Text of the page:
Re: [SI-LIST] : coming up with average power estimates for buffers

D. C. Sessions (
Mon, 02 Aug 1999 18:23:36 -0700

Doug Yanagawa wrote:
> Pat Zabinski wrote:

> > One other point to note: as we increase the transmission line
> > length, the RMS power goes up as well (as expected). However,
> > this trend continues to a certain point, then the power actually
> > reduces with increased line length. Can someone explain why
> > the RMS power would be reduced with increased length? We're only
> > seeing a small percentage change (~10-20%), but it's got
> > me curious.
> When the transmission line gets long relative to the switching
> frequency, the driver is not completely charging and discharging the
> net. Hmmm, maybe we could solve the worlds energy problems. But the
> theoretical power mins might have nasty harmonics associated with them.

All of the RMS-vs-peak etc. stuff has been fun, but mostly irrelevant.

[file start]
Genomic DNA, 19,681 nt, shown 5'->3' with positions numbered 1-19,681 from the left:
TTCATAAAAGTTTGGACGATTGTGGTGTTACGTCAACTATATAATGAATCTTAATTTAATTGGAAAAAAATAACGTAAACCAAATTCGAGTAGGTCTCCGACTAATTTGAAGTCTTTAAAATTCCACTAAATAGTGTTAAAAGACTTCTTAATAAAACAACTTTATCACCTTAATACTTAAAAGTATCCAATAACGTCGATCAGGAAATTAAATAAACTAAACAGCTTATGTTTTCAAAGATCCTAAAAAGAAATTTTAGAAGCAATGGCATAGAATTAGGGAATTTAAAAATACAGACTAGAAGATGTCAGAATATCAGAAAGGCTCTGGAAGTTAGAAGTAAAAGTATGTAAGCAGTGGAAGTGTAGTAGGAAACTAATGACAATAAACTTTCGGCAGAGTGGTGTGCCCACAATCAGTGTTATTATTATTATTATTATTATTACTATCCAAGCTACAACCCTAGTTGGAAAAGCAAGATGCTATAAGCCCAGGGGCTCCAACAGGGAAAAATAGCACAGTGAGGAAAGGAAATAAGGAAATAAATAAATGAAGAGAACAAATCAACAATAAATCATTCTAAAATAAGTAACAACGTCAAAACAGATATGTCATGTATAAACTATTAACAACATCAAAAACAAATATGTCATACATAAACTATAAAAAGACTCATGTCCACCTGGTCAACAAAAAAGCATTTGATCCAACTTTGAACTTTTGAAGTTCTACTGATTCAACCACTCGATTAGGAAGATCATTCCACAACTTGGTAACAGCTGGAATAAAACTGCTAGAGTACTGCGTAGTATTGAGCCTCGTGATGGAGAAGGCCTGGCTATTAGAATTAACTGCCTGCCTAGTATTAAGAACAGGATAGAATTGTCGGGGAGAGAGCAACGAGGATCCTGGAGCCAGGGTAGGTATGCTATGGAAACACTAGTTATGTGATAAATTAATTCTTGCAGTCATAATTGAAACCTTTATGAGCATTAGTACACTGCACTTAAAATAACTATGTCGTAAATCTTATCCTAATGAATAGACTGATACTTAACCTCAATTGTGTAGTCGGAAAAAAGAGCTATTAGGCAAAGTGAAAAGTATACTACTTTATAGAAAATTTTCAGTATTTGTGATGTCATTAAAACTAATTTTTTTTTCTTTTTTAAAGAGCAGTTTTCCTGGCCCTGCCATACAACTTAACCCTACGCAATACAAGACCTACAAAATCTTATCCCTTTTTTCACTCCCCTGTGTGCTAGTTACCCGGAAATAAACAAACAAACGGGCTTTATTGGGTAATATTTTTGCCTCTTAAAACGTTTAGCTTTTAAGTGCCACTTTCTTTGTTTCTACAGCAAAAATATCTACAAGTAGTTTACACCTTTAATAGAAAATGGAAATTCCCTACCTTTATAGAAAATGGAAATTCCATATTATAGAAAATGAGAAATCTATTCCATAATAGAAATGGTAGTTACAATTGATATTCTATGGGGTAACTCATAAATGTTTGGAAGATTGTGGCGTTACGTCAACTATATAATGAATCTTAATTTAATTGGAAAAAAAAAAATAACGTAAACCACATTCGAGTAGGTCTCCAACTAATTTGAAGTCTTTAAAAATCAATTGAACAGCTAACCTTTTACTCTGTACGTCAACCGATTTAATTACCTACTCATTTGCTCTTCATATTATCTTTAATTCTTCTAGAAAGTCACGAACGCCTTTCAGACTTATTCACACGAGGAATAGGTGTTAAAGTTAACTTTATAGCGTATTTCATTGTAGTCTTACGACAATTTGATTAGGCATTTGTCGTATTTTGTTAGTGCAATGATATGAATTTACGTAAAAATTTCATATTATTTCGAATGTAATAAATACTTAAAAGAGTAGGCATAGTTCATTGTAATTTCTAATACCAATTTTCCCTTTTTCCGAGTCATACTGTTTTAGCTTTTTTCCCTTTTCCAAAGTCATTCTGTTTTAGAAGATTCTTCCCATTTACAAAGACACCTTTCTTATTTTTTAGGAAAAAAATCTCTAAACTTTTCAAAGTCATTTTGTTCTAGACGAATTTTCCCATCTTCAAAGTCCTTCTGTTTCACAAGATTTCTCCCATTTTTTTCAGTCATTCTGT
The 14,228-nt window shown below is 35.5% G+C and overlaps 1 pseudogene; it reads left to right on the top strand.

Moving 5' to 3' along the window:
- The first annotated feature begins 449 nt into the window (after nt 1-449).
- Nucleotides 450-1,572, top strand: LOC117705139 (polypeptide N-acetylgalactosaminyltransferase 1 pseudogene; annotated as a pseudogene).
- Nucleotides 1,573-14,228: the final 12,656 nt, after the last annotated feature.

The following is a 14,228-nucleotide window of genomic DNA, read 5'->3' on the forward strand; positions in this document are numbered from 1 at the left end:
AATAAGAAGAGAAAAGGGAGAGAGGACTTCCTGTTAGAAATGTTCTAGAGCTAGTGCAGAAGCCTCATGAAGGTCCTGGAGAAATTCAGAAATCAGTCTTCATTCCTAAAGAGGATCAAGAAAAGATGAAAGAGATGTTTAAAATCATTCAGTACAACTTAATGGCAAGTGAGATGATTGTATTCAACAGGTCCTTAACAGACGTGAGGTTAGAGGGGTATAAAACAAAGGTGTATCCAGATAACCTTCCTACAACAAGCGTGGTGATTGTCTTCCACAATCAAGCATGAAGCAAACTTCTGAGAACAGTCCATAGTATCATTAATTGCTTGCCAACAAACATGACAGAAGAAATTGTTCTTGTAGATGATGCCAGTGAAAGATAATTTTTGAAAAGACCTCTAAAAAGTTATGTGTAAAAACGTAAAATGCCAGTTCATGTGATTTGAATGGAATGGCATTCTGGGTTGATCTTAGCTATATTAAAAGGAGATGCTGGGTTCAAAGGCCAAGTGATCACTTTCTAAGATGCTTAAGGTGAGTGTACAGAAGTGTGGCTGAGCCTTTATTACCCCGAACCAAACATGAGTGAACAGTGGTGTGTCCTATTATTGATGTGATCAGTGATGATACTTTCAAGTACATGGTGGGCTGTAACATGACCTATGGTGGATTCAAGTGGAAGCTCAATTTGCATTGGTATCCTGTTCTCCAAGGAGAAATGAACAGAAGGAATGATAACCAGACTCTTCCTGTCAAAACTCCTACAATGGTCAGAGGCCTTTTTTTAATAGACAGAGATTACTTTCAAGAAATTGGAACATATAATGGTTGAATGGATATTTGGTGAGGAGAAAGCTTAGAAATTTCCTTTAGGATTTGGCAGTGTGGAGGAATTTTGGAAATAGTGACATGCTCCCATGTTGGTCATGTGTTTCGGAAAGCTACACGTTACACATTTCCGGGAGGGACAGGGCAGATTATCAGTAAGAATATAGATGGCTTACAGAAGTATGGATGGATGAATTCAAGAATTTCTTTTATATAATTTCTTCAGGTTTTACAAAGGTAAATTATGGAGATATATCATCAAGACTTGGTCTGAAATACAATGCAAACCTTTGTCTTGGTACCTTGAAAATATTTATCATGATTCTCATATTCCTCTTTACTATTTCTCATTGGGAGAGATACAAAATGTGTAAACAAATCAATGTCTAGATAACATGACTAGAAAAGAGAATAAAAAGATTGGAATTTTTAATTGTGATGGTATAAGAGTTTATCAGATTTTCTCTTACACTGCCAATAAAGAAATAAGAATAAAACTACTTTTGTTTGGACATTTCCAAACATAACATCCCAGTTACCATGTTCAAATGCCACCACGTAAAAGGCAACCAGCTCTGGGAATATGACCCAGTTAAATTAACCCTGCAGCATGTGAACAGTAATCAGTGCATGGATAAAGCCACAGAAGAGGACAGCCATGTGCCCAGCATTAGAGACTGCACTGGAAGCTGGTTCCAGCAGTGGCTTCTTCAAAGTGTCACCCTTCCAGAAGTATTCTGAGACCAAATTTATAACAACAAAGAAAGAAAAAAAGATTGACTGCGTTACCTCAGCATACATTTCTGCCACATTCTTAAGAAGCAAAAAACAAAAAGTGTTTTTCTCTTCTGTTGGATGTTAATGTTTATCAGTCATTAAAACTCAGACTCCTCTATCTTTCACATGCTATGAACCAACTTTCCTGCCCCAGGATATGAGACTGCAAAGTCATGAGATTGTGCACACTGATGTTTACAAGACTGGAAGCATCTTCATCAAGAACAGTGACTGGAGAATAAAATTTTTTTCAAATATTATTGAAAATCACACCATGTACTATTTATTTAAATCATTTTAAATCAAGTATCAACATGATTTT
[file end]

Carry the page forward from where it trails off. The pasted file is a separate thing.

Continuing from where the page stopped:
Assuming a reasonably stiff power supply (safe bet) and no shunt termination
(iffy) each rising transition will induce a delta-V equal to the supply
voltage on some amount of capacitance (the falling transitions return the
charge to ground.) The line capacitance is very nearly the trace capacitance
plus load devices up to prop delays half of the line high time; for most
systems this is a safe assumption. If the system actually has ballistic
signals -- the UI is less than the round-trip delay -- then running
without shunt terminations is REALLY bold.

SO! In the absense of highly structured activity, there will be a rising
edge approximately once in four UIs, each of which will charge the line to
Vdd. Power is thus (Vdd)(Vdd)(Cline+Cload)/UI -- good old CFV**2
Clocks, of course, are the quintessential example of "highly structured

If the line *is* shunt terminated, the power consumption becomes largely
independent of frequency and is the statistically weighted sum of the
power in the high state and the low state.

D. C. Sessions

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